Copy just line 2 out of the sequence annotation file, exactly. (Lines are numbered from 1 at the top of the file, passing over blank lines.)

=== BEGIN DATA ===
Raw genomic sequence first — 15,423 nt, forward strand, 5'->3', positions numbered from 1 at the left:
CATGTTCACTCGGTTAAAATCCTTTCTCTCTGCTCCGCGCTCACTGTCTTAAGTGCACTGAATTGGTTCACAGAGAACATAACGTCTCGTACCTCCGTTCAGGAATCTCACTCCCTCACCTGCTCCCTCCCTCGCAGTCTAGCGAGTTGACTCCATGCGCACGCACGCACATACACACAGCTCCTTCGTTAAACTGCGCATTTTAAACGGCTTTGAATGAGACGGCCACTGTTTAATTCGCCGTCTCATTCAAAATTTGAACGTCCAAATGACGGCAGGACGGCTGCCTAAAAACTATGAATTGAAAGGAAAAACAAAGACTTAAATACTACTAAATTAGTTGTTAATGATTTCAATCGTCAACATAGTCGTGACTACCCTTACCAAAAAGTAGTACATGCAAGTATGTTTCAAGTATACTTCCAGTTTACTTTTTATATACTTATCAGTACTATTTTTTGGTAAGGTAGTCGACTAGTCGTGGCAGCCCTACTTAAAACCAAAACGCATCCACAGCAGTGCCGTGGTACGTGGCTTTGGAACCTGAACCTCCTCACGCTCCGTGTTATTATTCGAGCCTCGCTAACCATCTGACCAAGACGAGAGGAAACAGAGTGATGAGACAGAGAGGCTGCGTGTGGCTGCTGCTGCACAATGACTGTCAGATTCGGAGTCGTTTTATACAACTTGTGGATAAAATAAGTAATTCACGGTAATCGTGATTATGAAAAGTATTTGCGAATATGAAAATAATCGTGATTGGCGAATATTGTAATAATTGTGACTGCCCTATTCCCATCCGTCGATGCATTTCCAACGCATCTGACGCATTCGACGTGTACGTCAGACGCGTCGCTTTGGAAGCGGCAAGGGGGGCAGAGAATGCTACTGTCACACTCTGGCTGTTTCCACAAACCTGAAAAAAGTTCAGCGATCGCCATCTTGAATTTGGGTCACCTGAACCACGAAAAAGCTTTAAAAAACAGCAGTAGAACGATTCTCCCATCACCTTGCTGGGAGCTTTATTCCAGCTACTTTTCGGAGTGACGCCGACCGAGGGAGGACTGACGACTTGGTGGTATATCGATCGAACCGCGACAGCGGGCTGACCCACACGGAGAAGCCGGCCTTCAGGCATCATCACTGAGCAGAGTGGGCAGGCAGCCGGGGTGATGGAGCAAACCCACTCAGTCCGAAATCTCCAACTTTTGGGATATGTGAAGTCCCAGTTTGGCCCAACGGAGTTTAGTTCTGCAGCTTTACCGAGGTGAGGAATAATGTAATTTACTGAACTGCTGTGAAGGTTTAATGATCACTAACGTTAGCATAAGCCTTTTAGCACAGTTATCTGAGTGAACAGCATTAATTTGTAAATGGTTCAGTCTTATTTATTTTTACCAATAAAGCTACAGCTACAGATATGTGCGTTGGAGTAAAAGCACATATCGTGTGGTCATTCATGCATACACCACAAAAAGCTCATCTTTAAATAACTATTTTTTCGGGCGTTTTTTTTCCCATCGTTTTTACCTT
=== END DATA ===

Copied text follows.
CATGTTCACTCGGTTAAAATCCTTTCTCTCTGCTCCGCGCTCACTGTCTTAAGTGCACTGAATTGGTTCACAGAGAACATAACGTCTCGTACCTCCGTTCAGGAATCTCACTCCCTCACCTGCTCCCTCCCTCGCAGTCTAGCGAGTTGACTCCATGCGCACGCACGCACATACACACAGCTCCTTCGTTAAACTGCGCATTTTAAACGGCTTTGAATGAGACGGCCACTGTTTAATTCGCCGTCTCATTCAAAATTTGAACGTCCAAATGACGGCAGGACGGCTGCCTAAAAACTATGAATTGAAAGGAAAAACAAAGACTTAAATACTACTAAATTAGTTGTTAATGATTTCAATCGTCAACATAGTCGTGACTACCCTTACCAAAAAGTAGTACATGCAAGTATGTTTCAAGTATACTTCCAGTTTACTTTTTATATACTTATCAGTACTATTTTTTGGTAAGGTAGTCGACTAGTCGTGGCAGCCCTACTTAAAACCAAAACGCATCCACAGCAGTGCCGTGGTACGTGGCTTTGGAACCTGAACCTCCTCACGCTCCGTGTTATTATTCGAGCCTCGCTAACCATCTGACCAAGACGAGAGGAAACAGAGTGATGAGACAGAGAGGCTGCGTGTGGCTGCTGCTGCACAATGACTGTCAGATTCGGAGTCGTTTTATACAACTTGTGGATAAAATAAGTAATTCACGGTAATCGTGATTATGAAAAGTATTTGCGAATATGAAAATAATCGTGATTGGCGAATATTGTAATAATTGTGACTGCCCTATTCCCATCCGTCGATGCATTTCCAACGCATCTGACGCATTCGACGTGTACGTCAGACGCGTCGCTTTGGAAGCGGCAAGGGGGGCAGAGAATGCTACTGTCACACTCTGGCTGTTTCCACAAACCTGAAAAAAGTTCAGCGATCGCCATCTTGAATTTGGGTCACCTGAACCACGAAAAAGCTTTAAAAAACAGCAGTAGAACGATTCTCCCATCACCTTGCTGGGAGCTTTATTCCAGCTACTTTTCGGAGTGACGCCGACCGAGGGAGGACTGACGACTTGGTGGTATATCGATCGAACCGCGACAGCGGGCTGACCCACACGGAGAAGCCGGCCTTCAGGCATCATCACTGAGCAGAGTGGGCAGGCAGCCGGGGTGATGGAGCAAACCCACTCAGTCCGAAATCTCCAACTTTTGGGATATGTGAAGTCCCAGTTTGGCCCAACGGAGTTTAGTTCTGCAGCTTTACCGAGGTGAGGAATAATGTAATTTACTGAACTGCTGTGAAGGTTTAATGATCACTAACGTTAGCATAAGCCTTTTAGCACAGTTATCTGAGTGAACAGCATTAATTTGTAAATGGTTCAGTCTTATTTATTTTTACCAATAAAGCTACAGCTACAGATATGTGCGTTGGAGTAAAAGCACATATCGTGTGGTCATTCATGCATACACCACAAAAAGCTCATCTTTAAATAACTATTTTTTCGGGCGTTTTTTTTCCCATCGTTTTTACCTT